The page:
USDA Announces $150 Million Investment Fund to Grow Small Businesses, Create Jobs in Rural America

USDA News Release, 04/21/14—
New Fund, Established as Part of White House Rural Council's "Made in Rural America" Export and Investment Initiative, Now Allows USDA to Facilitate Private Equity Investments in Agriculture–related Businesses.

As part of the Obama Administration's new "Made in Rural America" export and investment initiative, Agriculture Secretary Tom Vilsack today announced the creation of a new investment fund that will help propel the growth of small businesses across rural America. The new Rural Business Investment Company (RBIC) will now allow USDA to facilitate private equity investments in agriculture-related businesses. Currently, USDA programs exist to help provide loans or loan guarantees to help rural businesses grow, but many small cutting–edge businesses also need equity support in addition to or instead of borrowed funds.
Advantage Capital Partners, which will manage the new fund, and their partners from eight Farm Credit institutions have pledged to invest nearly $150 million into the new effort.

"This new fund will allow innovative small businesses throughout rural America to access the capital they need to grow and create jobs," Vilsack said.

EPA: New Rule Doesn't Expand Agency's Reach

By Tom Steever, Brownfield Ag News, 04/22/14The Environmental Protection Agency says its proposed Waters of the U.S. rule of the Clean Water Act clarifies which waters are protected. The proposal, however, is drawing criticism from the American Farm Bureau, which says the rule will impose unworkable regulations on the nation’s farms.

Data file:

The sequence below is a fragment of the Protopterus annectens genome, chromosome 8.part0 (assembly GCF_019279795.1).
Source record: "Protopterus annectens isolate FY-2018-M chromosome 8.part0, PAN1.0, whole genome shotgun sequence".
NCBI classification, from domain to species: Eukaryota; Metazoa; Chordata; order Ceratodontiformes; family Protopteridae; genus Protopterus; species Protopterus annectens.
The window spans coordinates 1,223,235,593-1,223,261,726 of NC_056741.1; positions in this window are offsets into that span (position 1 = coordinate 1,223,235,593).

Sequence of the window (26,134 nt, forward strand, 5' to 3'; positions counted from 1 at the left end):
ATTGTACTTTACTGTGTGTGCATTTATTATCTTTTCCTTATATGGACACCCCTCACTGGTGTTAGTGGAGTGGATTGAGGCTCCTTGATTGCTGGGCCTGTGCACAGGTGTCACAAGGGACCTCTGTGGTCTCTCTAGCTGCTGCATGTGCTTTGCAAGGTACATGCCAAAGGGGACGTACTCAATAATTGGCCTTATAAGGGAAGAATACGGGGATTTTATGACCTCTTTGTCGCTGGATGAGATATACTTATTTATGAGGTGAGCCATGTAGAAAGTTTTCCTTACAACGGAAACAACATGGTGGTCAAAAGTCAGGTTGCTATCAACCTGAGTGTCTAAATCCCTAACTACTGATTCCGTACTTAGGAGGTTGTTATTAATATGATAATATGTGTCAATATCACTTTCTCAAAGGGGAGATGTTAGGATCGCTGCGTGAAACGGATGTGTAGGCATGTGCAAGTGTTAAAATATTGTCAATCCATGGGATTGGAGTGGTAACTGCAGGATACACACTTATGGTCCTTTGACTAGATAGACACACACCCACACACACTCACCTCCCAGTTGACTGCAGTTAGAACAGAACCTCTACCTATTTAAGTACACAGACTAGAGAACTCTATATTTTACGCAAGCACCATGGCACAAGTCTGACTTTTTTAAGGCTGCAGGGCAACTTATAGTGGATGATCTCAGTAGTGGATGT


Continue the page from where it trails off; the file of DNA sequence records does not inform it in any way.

In an interview with Brownfield Ag News, Nancy Stoner, EPA's acting assistant administrator for water, reacted to the Farm Bureau assertion that the rule expands regulatory reach to such land features as ditches.

"I can only say that it's wrong," Stoner responded. "It actually, again, does not protect any new types of waters, it retains all of the existing exemptions for agriculture and for every other purpose, for that matter, and it even expands some of them."

Bob Stallman, president of the American Farm Bureau Federation, says the rule is an end run around congressional intent and U.S. Supreme Court rulings.

Stoner tells Brownfield she's aware of the concerns. She says the agency is working with the U.S. Army Corps of Engineers and USDA to address the concerns.

NLPA News Brief

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Prepared by Polly Welden